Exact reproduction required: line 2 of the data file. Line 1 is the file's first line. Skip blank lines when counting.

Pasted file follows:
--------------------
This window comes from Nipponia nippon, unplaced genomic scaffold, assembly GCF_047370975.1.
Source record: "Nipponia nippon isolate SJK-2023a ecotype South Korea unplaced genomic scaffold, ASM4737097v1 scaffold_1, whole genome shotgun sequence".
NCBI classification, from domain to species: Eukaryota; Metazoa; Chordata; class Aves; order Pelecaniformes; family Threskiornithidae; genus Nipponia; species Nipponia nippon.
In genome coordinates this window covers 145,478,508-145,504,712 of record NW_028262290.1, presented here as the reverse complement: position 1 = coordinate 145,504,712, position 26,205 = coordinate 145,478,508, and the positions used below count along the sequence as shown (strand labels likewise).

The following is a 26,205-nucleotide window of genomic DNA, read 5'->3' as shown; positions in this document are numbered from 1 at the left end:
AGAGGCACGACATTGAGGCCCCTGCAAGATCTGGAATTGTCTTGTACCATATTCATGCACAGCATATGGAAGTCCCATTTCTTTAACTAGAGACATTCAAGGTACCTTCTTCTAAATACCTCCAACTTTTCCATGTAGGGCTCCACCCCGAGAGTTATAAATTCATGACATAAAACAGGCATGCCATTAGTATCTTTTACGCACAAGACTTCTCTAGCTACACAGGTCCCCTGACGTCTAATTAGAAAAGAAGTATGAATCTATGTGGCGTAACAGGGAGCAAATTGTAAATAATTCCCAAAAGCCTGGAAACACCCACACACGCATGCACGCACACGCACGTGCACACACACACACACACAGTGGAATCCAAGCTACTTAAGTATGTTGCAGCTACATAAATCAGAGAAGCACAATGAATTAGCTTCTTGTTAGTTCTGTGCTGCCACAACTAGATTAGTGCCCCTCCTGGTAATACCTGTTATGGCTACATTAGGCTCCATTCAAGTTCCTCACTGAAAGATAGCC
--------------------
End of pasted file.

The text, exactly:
Source record: "Nipponia nippon isolate SJK-2023a ecotype South Korea unplaced genomic scaffold, ASM4737097v1 scaffold_1, whole genome shotgun sequence".